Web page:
This is a remarkable object that appears to have no parallel in the published literature. Not only is it a great survival, but even more so, it is of a size that ensures it retains great impressiveness.
Lacquered wooden objects are known from the early mediaeval Islamic period; recently this is a field on which scholars have spent more time as various objects have come to light. Two small tables with turned and lacquered legs have been dated to the 11th/12th or 12th/13th centuries, one in the David Collection, the other in the al-Sabah Collection, Kuwait (Kjeld von Folsach, "A Number of Pigmented Wooden Objects from the Eastern Islamic World, Journal of the David Collection, vol.1, Copenhagen 2003, pp.72-96, esp.pp.78-98). These use an Eastern technique of lacquer, covering the surface with different coloured layers and then carving it away to reveal different colours. In the history of Islamic lacquer however, nothing seems to be known in this Eastern trechnique after the 12th century.
The present dish is worked in a very similar technique, although the lacquer is never carved away to reveal a different colour underneath. Rather, it is carved away and the sunken areas are decorated in gold. Not only that, but the ground colour varies through four different alternatives, black, green, orange and blood-red. These are used to create the larger-scale design on the interior of a central ship within a panelled border. The sunken spiralling vine which is picked out in gold is of a formula that seems to date from the first half of the sixteenth century. It is very easy to find parallel designs in the arts of Iran of this period, for instance a book cover in the Arthur M. Sackler Gallery (Jon Thompson and Sheila R. Canby, The Hunt for Paradise, exhibtion catalogue, Milan, 2003, no.6.4, p.159). The sharp contrast of the spiralling gold vine on this bookcover set against the background panels of two shades of blue and one of green must give a passing idea of the original brilliant impression given by this dish. Similar scrolls can be found on Sultanate manuscripts from India of the same period such as a Qur'an in the Khalili Collection (David James, After Timur, London, 1992, no.29, pp.110-111). The designs in the border are also easy to parallel in metalwork of this period, such as a small pot in the Victoria and Albert Museum dated to 1496-7 AD by comparison to a dated dish (A. S. Melikian-Chirvani, Islamic Metalwork from the Iranian World, 8th-18th century, London, 1982, no.111, p.252-3).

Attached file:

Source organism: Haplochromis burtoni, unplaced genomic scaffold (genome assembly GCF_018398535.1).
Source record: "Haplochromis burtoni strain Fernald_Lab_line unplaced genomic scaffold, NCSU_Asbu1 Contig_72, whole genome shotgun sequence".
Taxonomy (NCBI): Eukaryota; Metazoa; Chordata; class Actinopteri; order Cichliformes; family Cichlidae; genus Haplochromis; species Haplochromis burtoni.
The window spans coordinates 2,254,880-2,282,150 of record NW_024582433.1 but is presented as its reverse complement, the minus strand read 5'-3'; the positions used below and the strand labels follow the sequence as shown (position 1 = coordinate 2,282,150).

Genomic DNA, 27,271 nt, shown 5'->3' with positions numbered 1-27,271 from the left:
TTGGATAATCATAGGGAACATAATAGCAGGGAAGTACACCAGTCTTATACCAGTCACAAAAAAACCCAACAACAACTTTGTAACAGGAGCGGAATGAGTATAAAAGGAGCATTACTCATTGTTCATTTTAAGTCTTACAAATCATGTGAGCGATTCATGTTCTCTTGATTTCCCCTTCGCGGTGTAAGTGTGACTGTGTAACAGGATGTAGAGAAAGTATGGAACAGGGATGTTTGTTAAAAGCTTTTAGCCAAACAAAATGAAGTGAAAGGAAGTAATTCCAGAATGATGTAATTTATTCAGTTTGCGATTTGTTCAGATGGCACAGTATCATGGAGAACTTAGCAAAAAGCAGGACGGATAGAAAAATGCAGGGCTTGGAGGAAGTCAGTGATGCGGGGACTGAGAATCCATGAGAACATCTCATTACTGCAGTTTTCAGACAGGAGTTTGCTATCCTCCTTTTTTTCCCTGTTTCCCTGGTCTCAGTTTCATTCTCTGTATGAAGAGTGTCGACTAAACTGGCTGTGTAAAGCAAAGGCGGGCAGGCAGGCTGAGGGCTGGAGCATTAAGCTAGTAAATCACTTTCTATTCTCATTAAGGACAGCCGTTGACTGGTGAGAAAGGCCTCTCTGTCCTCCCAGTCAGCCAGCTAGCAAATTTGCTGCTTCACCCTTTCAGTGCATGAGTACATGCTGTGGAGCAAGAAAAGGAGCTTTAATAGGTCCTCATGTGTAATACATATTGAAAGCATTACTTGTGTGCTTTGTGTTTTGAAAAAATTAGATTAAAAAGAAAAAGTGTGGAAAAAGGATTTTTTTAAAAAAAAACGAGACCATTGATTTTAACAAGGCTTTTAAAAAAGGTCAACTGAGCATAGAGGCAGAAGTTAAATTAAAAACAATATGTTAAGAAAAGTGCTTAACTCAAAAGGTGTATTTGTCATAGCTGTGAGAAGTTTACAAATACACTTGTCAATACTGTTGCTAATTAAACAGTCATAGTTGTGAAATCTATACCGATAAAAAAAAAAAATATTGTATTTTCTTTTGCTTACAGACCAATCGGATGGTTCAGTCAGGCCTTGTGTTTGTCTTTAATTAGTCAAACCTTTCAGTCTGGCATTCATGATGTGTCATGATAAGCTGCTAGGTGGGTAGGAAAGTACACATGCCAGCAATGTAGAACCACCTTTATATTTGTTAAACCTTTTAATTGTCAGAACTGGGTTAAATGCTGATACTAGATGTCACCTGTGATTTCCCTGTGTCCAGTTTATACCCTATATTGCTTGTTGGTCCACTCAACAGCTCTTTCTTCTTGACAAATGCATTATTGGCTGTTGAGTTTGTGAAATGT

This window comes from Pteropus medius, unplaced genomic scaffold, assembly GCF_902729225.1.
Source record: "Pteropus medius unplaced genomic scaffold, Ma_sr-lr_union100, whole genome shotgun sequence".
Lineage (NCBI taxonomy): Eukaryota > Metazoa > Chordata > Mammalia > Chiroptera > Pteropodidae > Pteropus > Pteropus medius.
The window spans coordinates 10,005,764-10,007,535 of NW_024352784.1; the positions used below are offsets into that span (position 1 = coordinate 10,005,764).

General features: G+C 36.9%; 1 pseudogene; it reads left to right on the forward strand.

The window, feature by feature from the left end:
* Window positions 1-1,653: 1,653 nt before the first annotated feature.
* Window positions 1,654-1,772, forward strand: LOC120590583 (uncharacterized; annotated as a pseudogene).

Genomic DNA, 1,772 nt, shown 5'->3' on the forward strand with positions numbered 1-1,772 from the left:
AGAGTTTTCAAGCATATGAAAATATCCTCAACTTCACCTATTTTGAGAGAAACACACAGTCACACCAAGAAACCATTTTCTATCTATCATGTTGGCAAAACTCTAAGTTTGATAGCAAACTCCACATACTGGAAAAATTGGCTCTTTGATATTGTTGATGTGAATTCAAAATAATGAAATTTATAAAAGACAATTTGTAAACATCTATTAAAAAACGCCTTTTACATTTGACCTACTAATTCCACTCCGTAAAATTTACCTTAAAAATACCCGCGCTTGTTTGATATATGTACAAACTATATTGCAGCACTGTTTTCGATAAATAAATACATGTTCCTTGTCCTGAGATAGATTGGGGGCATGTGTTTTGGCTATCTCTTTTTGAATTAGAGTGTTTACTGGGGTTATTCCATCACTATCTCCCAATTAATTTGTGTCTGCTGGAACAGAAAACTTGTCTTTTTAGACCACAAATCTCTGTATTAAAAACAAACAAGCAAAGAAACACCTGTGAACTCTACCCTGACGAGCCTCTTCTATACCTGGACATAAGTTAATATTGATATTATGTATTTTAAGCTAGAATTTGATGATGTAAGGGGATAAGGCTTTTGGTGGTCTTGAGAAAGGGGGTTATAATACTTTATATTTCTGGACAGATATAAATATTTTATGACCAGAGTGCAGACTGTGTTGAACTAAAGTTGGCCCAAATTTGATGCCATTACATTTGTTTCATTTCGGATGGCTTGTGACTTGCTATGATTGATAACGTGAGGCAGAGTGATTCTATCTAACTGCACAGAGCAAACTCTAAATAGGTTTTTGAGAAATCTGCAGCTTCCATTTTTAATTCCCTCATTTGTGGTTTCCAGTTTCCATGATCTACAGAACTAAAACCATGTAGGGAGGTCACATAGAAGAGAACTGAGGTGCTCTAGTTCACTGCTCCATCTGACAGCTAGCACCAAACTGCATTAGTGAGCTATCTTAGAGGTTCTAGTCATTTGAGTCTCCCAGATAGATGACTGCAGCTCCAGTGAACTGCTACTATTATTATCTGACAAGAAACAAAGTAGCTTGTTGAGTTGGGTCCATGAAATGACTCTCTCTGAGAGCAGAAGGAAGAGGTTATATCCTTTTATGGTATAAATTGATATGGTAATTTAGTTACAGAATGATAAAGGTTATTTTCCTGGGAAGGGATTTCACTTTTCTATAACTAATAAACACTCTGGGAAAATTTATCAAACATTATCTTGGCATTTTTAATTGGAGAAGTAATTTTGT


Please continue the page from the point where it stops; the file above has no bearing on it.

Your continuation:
It is however the main subject of the centre of the dish that is the most unusual and difficult to parallel. It is a ship with large billowing sail. A ship of this design does not appear on any known manuscript, either from India or Iran. It is a most unusual combination of the illustrator's and the illuminator's arts. But there are still clues in the superstructure. Here there are two pronounced pavilions with large awnings surmounted by striped domes. These are very similar to those found in two of the best-known Sultanate Indian manuscripts, the Laur Chanda, the body of which is in the Prince of Wales Museum, Mumbai. Different authorities have placed slightly differing dates on the manuscript, but the dates almost always lie somwhere in the first half of the 16th century. This is a manuscript that loves to include shallow slightly pointed striped domes, sometimes even set on spreading awnings (Linda York Leach, Indian Miniature Paintings and Drawings, the Cleveland Museum of Art, Cleveland, 1986, no.7, pp.18-20; Linda York Leach, Painting from India, London, 1998, no.1, pp.14-15; Jeremiah P. Losty, The Art of the Book in India, London, 1982, nos.45-6, pp.52, 69 and pl.XVI). Elements of the architecture in the miniatures in this manuscript also often have spiralling vine in gold, although not as tightly drawn as on our dish. Another manuscript in the British Library gives another possibility. The Sharafnama was written in 938/1531-2 for Nusrat Shah Sultan of Bengal. The style shows a greater Iranian influence, but still has many of the features that link it to the present dish. It displays Indian style pavilions and similar scroll-work. Bengal's placement on the sea, on the East Coast of India and therefore more open to influence from further East, and indeed right next door to the Burmese local lacquer tradition which is not so dissimilar, is very credible as the place of manufacture of this very remarkable lacquer tray.